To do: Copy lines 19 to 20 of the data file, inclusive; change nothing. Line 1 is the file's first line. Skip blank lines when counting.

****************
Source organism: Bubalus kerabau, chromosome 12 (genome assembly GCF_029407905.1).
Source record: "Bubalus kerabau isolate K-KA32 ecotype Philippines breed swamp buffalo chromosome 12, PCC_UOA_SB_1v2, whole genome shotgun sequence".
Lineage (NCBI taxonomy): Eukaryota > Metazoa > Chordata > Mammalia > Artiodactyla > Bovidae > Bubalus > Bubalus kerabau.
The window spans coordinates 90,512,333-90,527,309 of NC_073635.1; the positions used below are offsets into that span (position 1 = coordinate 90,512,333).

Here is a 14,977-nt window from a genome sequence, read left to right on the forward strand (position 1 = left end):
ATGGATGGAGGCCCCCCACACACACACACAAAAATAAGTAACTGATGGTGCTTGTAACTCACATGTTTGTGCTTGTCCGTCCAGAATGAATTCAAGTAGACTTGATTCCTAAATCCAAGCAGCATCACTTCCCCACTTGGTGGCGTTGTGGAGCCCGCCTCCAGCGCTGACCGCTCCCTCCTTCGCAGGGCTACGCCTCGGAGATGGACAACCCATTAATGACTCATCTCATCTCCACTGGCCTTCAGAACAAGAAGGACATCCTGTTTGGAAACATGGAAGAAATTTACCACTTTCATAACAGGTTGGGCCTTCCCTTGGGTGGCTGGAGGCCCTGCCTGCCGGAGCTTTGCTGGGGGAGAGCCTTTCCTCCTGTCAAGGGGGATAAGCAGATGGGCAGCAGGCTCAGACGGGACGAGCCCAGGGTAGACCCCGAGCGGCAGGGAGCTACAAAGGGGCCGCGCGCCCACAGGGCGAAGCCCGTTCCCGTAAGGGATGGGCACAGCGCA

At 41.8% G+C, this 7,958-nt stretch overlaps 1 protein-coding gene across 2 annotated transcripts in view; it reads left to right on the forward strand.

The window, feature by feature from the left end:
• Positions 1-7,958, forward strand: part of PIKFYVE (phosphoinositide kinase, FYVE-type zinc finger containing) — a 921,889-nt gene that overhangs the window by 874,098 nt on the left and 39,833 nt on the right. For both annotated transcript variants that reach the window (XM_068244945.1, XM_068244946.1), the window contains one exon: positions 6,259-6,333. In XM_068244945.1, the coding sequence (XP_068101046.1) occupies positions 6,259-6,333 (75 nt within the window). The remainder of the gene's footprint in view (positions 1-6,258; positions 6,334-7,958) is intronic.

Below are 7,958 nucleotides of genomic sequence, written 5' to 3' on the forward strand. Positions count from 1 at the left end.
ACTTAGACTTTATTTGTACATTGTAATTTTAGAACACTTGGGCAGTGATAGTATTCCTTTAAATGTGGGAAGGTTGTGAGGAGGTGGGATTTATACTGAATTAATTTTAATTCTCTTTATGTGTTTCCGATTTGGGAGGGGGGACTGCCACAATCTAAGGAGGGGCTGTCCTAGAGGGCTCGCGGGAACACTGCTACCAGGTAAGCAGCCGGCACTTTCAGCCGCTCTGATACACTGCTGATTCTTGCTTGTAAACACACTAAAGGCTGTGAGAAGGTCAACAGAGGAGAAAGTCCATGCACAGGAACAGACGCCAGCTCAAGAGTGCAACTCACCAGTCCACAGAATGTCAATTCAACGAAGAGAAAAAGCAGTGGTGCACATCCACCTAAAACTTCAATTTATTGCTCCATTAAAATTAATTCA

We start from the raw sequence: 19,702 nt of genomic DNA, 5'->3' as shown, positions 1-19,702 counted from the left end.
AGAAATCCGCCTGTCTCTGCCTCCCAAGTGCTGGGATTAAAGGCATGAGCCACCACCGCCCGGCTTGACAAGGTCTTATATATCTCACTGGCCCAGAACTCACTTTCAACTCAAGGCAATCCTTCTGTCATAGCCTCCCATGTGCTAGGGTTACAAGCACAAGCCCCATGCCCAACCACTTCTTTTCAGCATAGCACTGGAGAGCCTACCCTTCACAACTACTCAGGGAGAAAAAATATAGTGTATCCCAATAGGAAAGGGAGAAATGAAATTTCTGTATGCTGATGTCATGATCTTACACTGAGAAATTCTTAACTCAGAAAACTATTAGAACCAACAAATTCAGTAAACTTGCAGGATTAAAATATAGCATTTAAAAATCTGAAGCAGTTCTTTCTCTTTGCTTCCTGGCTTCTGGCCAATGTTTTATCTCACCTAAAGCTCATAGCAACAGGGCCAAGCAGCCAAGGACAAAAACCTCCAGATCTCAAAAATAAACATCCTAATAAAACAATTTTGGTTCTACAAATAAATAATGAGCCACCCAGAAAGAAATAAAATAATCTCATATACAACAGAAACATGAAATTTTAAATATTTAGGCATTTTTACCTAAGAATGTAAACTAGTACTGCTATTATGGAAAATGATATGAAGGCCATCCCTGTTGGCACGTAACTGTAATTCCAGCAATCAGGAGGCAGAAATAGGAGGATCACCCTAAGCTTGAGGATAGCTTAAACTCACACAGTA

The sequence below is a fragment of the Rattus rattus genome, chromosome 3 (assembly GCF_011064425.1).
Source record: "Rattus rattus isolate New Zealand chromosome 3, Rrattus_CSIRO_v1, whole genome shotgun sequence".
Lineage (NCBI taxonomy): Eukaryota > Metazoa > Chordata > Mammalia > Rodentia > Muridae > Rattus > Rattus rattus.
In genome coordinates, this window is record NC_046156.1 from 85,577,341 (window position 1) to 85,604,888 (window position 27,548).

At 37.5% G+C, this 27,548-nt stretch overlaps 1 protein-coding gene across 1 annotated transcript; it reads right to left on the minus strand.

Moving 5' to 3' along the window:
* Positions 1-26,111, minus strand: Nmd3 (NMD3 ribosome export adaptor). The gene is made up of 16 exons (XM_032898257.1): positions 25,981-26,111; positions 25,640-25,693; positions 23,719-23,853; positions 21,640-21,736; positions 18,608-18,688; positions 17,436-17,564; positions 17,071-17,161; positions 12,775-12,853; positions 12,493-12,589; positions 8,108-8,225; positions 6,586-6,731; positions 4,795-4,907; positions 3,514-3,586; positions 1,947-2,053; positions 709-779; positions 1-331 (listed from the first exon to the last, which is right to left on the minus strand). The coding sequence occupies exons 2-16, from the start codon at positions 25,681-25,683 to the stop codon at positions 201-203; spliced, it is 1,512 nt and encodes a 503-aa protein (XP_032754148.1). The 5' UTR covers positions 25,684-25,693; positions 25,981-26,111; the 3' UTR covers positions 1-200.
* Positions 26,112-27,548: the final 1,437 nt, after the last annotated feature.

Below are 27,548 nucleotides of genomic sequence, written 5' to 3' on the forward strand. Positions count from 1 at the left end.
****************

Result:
Moving 5' to 3' along the window:
* Positions 1-26,111, minus strand: Nmd3 (NMD3 ribosome export adaptor). The gene is made up of 16 exons (XM_032898257.1): positions 25,981-26,111; positions 25,640-25,693; positions 23,719-23,853; positions 21,640-21,736; positions 18,608-18,688; positions 17,436-17,564; positions 17,071-17,161; positions 12,775-12,853; positions 12,493-12,589; positions 8,108-8,225; positions 6,586-6,731; positions 4,795-4,907; positions 3,514-3,586; positions 1,947-2,053; positions 709-779; positions 1-331 (listed from the first exon to the last, which is right to left on the minus strand). The coding sequence occupies exons 2-16, from the start codon at positions 25,681-25,683 to the stop codon at positions 201-203; spliced, it is 1,512 nt and encodes a 503-aa protein (XP_032754148.1). The 5' UTR covers positions 25,684-25,693; positions 25,981-26,111; the 3' UTR covers positions 1-200.